Amy Donaldson: Everyone should care that Rock 'n' Roll Marathon Series will no longer support elite runners
The truth is that CGI built the RNR series on the backs of runners like Keflezighi. Having elite runners in town means a lot more media coverage.
That media coverage attracts recreational runners like me. And having thousands of people sign up for a race that they know they’ll never win is how a company like CGI makes millions.
CGI reportedly said in that email to sports agents that it planed to use the more than $400,000 that it spends on elite athletes to cater to the “back-of-the-pack” runners. Does that mean the end of $145 entry fees? Does that mean the races won’t run out of food and water for those of us who finish in four or five hours? Does that mean we won’t have to wait nearly 20 minutes after the gun goes off just to get across the start line?
Part of catering to us recreational runners is allowing us the opportunity to meet the athletes who inspire us. Running is a unique sport in that the business side is driven as much by those of us who just participate as it is by competitive athletes.
How many recreational basketball players get to compete on the same court as the NBA’s best? How many recreational tennis players get to play in the same tournament as the world’s best?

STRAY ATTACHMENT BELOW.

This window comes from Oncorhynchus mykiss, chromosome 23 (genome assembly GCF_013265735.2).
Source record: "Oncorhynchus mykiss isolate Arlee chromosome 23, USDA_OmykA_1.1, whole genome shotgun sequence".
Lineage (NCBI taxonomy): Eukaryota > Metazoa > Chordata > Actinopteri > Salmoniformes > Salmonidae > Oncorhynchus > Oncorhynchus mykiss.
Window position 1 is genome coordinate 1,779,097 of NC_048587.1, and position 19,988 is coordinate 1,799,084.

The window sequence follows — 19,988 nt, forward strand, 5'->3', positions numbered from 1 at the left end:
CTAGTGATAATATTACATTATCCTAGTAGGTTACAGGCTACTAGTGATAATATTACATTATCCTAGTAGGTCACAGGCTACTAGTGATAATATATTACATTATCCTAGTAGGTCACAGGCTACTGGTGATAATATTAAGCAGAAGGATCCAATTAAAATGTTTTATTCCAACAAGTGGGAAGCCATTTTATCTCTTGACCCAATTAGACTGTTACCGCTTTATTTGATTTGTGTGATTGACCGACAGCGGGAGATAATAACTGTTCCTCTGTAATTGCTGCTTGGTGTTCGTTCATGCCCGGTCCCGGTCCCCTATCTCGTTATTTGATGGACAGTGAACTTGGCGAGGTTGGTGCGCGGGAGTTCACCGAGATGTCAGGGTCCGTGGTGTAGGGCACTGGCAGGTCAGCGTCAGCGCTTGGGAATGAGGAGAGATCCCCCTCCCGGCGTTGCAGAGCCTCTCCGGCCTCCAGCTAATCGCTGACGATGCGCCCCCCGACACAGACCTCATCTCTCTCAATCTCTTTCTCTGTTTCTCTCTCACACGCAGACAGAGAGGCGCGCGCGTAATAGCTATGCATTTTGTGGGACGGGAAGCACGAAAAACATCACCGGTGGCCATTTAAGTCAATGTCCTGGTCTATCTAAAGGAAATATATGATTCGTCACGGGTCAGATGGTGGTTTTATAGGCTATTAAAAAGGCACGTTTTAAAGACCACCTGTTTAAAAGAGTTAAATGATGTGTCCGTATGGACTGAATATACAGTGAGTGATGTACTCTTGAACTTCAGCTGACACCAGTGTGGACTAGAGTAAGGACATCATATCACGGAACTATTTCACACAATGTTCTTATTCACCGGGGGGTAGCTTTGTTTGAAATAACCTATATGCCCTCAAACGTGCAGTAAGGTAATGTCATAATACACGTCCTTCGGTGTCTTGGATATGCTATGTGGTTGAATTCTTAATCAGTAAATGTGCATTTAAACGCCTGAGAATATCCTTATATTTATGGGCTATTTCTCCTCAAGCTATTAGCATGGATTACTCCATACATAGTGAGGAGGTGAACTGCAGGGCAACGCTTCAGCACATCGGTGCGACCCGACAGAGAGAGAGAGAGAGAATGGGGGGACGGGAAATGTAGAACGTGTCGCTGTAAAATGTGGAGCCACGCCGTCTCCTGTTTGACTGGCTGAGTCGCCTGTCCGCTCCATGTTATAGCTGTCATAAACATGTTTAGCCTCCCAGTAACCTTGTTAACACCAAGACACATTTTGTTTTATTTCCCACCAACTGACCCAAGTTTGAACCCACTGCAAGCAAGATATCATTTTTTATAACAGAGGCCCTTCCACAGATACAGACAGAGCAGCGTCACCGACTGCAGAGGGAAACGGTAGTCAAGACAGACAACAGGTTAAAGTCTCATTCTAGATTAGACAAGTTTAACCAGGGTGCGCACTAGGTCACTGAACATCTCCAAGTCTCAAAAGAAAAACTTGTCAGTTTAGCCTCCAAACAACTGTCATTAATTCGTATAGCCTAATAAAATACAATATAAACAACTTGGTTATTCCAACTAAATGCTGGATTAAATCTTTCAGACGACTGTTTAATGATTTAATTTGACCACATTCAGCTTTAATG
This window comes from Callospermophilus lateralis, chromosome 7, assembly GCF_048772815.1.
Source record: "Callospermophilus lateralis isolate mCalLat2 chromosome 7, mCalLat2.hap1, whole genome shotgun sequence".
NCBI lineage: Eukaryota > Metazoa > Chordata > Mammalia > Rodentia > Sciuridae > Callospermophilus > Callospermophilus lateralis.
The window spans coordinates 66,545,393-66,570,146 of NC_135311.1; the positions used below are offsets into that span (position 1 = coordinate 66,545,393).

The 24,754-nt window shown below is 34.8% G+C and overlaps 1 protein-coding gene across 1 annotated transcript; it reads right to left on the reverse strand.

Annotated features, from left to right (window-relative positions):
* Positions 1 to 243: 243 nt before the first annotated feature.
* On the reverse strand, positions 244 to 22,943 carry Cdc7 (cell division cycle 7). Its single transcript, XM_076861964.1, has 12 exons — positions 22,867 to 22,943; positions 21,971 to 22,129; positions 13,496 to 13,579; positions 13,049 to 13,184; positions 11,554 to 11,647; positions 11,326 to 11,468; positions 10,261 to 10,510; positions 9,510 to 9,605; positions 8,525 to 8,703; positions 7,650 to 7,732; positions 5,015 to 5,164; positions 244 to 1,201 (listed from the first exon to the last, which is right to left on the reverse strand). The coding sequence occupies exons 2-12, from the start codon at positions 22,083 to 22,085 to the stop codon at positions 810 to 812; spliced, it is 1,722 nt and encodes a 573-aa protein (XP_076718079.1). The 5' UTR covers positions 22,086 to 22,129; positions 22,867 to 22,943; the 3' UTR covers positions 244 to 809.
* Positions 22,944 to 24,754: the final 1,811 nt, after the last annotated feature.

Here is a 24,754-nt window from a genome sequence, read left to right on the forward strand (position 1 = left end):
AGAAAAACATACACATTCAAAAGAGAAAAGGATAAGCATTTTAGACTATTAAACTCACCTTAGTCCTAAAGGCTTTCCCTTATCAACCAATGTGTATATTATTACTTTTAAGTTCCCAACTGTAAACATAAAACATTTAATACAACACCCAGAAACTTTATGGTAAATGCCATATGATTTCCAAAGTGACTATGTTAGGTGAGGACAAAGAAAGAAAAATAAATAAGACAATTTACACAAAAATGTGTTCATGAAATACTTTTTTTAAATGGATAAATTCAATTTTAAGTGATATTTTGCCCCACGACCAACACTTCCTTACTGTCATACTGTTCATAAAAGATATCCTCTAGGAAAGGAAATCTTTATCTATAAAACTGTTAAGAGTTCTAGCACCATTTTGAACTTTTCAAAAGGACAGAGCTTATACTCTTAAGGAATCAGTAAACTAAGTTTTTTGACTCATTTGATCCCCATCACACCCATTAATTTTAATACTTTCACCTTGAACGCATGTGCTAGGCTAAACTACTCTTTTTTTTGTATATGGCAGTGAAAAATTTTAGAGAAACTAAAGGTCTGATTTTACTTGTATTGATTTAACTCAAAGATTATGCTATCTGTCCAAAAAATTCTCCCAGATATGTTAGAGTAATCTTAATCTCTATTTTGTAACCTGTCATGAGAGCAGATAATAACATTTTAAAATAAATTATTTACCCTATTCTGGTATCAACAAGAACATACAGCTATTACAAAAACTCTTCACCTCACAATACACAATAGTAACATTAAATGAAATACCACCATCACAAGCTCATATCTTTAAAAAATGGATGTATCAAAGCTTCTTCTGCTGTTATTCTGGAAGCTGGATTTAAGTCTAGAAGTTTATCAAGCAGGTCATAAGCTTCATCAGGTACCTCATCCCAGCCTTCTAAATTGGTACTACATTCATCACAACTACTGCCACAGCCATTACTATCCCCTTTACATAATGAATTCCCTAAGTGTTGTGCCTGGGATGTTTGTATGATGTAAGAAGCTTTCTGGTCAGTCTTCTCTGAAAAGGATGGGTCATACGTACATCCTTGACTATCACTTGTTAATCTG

That is part of the magic of a marathon.
When I run a race, I line up at the same start line, cover the same course and cross the same finish line as the sport’s elite athletes. The reason the energy at a marathon is special is because we recreational runners are part of the same race where world records are set.
If CGI is really interested in investing in the back-of-the-pack, they should do more to put us in touch with and in the same room as the sport’s most elite athletes. I don’t want more bananas and bagels; I want to an hour with Olympic bronze medalist Deena Kastor.
It’s in listening to their stories that I’ve decided to change my own mind about what’s possible for me. It is in understanding their accomplishments that I’ve chosen different, more difficult paths for myself.
And it’s in witnessing their greatness that I feel more power in what I’m able to accomplish in my own much smaller universe.
I may not know what it feels like to break the tape, but I know what it’s like to drag myself miles and miles past what I thought was possible. I know what it’s like to feel like I can’t possibly take another step — and then take 1,000 more.
And maybe most importantly, I understand the symbiotic relationship between runners like Keflezighi and Kastor and joggers like myself. CGI’s refusal to support them means they are refusing to invest in the continued development of the sport that has enriched countless lives.
At the end of the day, runners, whether they’re competitive racers or weekend warriors, are part of a community that values commitment to the accomplishments of us all.
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